3 things about Richard Lester’s CUBA

Cuba [1979]

1. The soldier has sliced off an ear of the dead rebel and added it to his collection. Cut to Brooke Adams adjusting her earrings.
2. “Jingle Bell Rock” strip-tease number.
3. Fidel laughs heartily at the Americans desperate to the flee the country, pats one of them on the chest and says, “Goodbye!”

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3 things about Anthony Mann’s STRANGE IMPERSONATION

Strange Impersonation [1946]

1. No more than 10cc’s.
2. Kindly plastic surgeon.
3. “But I couldn’t have murdered Nora Goodrich! I am Nora Goodrich!”

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3 things about Joshua Marston’s COME SUNDAY

Come Sunday [2018]

1. He flies first class.
2. “I can’t believe he turned on you like that.”
“He’s been waiting for the chance for 25 years.”
3. He gently dips his hand into the river.

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3 things about Edgar Wright’s BABY DRIVER

Baby Driver [2017]

1. Delicate facial scars.
2. Listening by vibration.
3. When they enter the room he’s packing up his collection of toy cars.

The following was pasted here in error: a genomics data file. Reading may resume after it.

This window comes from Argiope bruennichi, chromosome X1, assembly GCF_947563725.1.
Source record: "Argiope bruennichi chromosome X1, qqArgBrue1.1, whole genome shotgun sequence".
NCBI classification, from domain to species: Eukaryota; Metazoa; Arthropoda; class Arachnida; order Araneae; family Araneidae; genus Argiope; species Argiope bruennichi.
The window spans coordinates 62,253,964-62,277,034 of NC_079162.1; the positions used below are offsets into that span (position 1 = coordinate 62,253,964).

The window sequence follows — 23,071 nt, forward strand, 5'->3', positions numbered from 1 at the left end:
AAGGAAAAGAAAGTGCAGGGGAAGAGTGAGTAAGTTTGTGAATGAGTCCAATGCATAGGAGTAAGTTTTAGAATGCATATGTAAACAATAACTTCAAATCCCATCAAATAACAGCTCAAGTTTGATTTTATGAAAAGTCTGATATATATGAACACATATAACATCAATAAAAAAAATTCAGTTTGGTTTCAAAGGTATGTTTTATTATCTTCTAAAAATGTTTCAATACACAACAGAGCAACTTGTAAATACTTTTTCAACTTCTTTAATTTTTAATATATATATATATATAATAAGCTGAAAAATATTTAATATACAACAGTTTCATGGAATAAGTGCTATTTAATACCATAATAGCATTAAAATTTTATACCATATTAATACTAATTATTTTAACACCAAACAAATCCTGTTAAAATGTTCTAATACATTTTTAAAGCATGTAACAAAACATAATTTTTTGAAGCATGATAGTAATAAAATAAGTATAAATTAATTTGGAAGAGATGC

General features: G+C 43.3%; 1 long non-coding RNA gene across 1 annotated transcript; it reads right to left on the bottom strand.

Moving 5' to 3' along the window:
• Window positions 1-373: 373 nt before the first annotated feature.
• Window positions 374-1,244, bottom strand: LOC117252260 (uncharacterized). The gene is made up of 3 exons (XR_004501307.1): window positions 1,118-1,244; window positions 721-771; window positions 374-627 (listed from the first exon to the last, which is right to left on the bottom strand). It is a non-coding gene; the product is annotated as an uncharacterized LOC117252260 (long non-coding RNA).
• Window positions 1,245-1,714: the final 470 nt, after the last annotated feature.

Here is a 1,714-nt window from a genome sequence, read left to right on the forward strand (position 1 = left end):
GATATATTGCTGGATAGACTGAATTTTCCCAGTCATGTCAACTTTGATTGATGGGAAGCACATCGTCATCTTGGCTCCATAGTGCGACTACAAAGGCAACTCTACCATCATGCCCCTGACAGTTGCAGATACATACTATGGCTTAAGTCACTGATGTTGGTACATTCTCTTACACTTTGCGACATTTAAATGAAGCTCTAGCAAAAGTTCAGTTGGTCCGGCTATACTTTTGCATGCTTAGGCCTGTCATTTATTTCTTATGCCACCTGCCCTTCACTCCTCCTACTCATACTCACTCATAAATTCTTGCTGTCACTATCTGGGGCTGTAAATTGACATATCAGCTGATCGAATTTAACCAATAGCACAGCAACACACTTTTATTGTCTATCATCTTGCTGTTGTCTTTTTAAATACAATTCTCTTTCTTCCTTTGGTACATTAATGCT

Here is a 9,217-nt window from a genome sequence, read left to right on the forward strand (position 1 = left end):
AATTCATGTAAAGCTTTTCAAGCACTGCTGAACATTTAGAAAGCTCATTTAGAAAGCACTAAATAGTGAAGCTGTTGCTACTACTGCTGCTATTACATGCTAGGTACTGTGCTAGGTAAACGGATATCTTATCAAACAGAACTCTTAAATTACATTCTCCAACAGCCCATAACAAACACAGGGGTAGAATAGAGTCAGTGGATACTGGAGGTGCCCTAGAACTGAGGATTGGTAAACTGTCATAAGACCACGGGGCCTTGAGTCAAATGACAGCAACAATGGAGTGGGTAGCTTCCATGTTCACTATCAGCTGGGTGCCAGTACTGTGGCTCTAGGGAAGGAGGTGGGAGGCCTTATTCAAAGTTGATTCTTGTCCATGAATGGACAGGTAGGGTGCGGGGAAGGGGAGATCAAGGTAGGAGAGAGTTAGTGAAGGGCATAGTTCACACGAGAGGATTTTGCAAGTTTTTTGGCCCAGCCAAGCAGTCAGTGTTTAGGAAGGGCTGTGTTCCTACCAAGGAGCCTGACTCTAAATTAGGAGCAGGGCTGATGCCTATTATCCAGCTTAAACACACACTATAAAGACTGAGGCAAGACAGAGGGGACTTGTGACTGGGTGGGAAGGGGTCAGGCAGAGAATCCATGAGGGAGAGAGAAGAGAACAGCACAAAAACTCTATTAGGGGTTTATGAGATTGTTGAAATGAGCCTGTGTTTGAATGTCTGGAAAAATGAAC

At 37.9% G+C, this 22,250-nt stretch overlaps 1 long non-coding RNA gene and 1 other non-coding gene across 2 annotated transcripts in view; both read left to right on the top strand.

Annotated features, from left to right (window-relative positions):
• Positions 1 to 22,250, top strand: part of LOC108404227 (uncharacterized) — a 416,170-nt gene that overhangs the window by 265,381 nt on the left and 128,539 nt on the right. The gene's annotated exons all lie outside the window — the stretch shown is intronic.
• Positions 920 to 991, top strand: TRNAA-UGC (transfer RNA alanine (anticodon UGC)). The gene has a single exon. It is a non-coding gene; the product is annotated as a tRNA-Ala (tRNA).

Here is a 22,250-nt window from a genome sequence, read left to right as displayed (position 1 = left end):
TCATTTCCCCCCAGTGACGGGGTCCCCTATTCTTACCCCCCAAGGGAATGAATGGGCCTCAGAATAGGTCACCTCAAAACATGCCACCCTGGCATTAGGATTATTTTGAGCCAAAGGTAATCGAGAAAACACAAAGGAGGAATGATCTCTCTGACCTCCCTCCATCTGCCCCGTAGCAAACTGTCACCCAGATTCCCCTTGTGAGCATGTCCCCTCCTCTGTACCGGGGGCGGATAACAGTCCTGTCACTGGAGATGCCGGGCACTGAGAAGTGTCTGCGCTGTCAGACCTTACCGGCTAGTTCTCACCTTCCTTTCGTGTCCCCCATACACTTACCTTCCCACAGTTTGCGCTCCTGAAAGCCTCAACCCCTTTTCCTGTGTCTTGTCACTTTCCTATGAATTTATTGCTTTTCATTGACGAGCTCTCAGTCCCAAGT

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3 things about Shawn Convey’s AMONG WOLVES

Among Wolves [2016]

1. Massive gut, tight plaid pants.
2. A lightning storm and the clack of heels on pavement.
3. Surveying the valley where there was heavy fighting.

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My Director’s Statement for ROY’S WORLD.

movie poster for ROY'S WORLDFor many years I’ve been captivated by the Roy stories of Barry Gifford, which use a very spare and direct prose style to trace a boy’s childhood. Unlike a lot of autobiographical fiction, they’re not sentimental at all. But what especially appeals to me is that their power over the reader is gradual and cumulative; you don’t even have to read the stories in any particular order, but the more of them you read the more vivid they feel. Because they really do put you in a very particular time and place, mostly the 1950s and mostly in Chicago.

I’ve wanted to make a film about Chicago for a long time, and it seemed to me that using the Roy stories as a lens for viewing the city’s history would be the perfect launching pad for a documentary. My approach was really inspired by Terence Davies’ OF TIME AND THE CITY, Laurie Anderson’s HEART OF A DOG, and the work of Bill Morrison. In ROY’S WORLD we freely mix Gifford’s biography with the fictional versions of his life as presented in the Roy stories to create a dream-like, composite portrait—an impressionistic exploration of both Chicago and Gifford’s work. Befitting a documentary about a writer, words are the thing: Gifford’s recollections of the period, told in voiceover, mesh with narration of the stories by Willem Dafoe, Matt Dillon, and Lili Taylor. All three actors are fans of Gifford’s work and were excited to be part of the project.